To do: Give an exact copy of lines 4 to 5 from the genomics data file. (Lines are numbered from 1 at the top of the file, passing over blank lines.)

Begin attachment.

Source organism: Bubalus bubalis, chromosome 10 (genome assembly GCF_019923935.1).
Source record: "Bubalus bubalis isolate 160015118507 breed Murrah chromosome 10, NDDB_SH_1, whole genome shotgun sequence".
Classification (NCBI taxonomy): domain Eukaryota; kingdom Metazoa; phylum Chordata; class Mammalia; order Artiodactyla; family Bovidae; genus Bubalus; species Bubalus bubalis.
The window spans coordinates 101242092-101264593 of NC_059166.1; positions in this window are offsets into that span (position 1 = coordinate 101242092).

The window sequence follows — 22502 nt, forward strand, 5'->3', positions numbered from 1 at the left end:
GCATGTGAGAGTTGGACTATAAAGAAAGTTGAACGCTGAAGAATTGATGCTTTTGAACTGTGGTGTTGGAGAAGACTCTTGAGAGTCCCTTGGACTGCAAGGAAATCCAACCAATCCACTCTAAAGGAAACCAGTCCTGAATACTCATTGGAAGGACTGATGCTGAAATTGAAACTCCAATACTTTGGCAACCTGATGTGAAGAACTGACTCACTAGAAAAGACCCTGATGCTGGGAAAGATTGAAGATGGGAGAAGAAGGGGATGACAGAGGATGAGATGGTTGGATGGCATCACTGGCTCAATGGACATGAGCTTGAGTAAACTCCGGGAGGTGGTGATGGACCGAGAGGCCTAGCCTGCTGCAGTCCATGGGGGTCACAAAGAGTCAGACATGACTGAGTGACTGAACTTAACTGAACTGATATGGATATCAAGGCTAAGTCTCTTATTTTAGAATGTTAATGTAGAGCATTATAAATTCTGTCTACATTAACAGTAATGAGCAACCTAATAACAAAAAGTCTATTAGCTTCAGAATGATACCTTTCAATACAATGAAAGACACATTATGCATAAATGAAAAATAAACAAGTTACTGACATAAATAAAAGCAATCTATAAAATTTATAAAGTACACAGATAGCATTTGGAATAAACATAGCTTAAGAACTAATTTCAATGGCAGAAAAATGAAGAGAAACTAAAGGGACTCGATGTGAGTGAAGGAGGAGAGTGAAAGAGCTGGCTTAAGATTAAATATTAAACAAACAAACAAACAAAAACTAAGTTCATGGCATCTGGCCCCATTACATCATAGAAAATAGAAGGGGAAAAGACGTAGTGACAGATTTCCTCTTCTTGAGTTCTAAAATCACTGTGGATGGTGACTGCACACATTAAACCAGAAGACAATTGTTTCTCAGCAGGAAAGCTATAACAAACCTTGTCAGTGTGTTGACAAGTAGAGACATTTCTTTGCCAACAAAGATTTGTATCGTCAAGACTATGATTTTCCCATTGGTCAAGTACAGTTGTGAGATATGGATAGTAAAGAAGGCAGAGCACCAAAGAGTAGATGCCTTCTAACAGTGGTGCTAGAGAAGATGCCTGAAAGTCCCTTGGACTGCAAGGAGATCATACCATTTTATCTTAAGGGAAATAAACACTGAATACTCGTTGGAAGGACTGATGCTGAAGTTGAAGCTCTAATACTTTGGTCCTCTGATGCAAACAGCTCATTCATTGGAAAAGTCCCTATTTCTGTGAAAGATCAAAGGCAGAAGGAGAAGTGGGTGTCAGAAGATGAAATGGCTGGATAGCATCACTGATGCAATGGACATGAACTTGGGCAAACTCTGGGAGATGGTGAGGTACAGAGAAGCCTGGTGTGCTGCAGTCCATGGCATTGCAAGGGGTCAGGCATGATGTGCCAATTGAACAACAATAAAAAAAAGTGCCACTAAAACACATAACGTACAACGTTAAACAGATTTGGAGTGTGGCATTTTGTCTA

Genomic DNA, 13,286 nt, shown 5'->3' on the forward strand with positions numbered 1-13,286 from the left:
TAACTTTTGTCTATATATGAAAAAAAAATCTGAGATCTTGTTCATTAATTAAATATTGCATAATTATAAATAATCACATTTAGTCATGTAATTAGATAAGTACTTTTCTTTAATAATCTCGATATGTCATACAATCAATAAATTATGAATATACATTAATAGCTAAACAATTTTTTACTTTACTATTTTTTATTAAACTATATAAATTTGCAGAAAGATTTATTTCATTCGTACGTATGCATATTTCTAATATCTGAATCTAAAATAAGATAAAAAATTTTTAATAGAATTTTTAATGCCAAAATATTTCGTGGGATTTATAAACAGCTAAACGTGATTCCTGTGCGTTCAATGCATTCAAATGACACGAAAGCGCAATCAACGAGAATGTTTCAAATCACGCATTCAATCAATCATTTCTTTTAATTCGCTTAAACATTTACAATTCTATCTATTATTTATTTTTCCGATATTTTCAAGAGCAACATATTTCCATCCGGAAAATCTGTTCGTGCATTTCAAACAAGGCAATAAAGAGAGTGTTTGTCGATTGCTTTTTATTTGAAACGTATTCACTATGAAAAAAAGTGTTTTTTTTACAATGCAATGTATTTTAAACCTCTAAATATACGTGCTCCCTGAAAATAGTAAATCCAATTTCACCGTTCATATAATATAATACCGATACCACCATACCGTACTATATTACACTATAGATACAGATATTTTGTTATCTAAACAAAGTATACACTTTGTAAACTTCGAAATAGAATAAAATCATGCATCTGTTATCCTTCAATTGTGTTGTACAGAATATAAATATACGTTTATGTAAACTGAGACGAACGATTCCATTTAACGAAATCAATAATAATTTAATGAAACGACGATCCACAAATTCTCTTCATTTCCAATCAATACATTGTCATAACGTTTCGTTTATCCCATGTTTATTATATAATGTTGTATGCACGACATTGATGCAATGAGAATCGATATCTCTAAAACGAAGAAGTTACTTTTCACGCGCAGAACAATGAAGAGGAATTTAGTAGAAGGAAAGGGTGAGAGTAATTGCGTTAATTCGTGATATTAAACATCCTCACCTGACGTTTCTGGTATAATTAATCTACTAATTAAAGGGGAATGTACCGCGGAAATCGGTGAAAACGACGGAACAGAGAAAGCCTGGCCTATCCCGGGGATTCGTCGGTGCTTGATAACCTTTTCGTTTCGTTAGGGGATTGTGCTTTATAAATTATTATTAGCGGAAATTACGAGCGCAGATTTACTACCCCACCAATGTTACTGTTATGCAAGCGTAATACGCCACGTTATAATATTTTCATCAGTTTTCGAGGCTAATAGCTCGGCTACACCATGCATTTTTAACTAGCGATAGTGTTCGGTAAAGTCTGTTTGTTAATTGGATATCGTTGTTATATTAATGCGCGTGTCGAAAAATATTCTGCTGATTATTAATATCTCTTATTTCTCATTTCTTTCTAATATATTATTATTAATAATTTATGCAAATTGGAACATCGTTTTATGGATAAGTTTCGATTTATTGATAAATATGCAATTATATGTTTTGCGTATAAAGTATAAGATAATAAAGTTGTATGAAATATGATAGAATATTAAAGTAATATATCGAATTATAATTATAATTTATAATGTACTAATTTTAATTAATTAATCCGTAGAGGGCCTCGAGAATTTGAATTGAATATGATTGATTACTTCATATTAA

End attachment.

The window spans coordinates 101242092-101264593 of NC_059166.1; positions in this window are offsets into that span (position 1 = coordinate 101242092).

The window sequence follows — 22502 nt, forward strand, 5'->3', positions numbered from 1 at the left end: